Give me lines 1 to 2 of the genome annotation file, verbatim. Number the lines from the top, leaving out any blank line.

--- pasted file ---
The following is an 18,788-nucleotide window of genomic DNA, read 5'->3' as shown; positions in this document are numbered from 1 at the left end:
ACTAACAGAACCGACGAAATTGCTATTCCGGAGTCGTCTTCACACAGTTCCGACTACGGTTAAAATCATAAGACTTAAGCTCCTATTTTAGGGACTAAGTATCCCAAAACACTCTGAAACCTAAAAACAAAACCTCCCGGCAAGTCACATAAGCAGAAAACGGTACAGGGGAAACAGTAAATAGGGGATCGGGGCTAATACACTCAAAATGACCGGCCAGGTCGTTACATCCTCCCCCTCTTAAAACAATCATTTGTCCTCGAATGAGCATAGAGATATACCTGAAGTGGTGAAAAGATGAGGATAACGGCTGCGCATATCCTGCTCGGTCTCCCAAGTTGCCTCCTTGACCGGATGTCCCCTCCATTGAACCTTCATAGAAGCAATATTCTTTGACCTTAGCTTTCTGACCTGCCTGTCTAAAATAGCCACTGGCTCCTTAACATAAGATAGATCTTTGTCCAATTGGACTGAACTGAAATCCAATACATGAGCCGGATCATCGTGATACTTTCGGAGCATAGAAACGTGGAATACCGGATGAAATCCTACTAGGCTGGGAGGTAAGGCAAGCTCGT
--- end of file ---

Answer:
The following is an 18,788-nucleotide window of genomic DNA, read 5'->3' as shown; positions in this document are numbered from 1 at the left end:
ACTAACAGAACCGACGAAATTGCTATTCCGGAGTCGTCTTCACACAGTTCCGACTACGGTTAAAATCATAAGACTTAAGCTCCTATTTTAGGGACTAAGTATCCCAAAACACTCTGAAACCTAAAAACAAAACCTCCCGGCAAGTCACATAAGCAGAAAACGGTACAGGGGAAACAGTAAATAGGGGATCGGGGCTAATACACTCAAAATGACCGGCCAGGTCGTTACATCCTCCCCCTCTTAAAACAATCATTTGTCCTCGAATGAGCATAGAGATATACCTGAAGTGGTGAAAAGATGAGGATAACGGCTGCGCATATCCTGCTCGGTCTCCCAAGTTGCCTCCTTGACCGGATGTCCCCTCCATTGAACCTTCATAGAAGCAATATTCTTTGACCTTAGCTTTCTGACCTGCCTGTCTAAAATAGCCACTGGCTCCTTAACATAAGATAGATCTTTGTCCAATTGGACTGAACTGAAATCCAATACATGAGCCGGATCATCGTGATACTTTCGGAGCATAGAAACGTGGAATACCGGATGAAATCCTACTAGGCTGGGAGGTAAGGCAAGCTCGT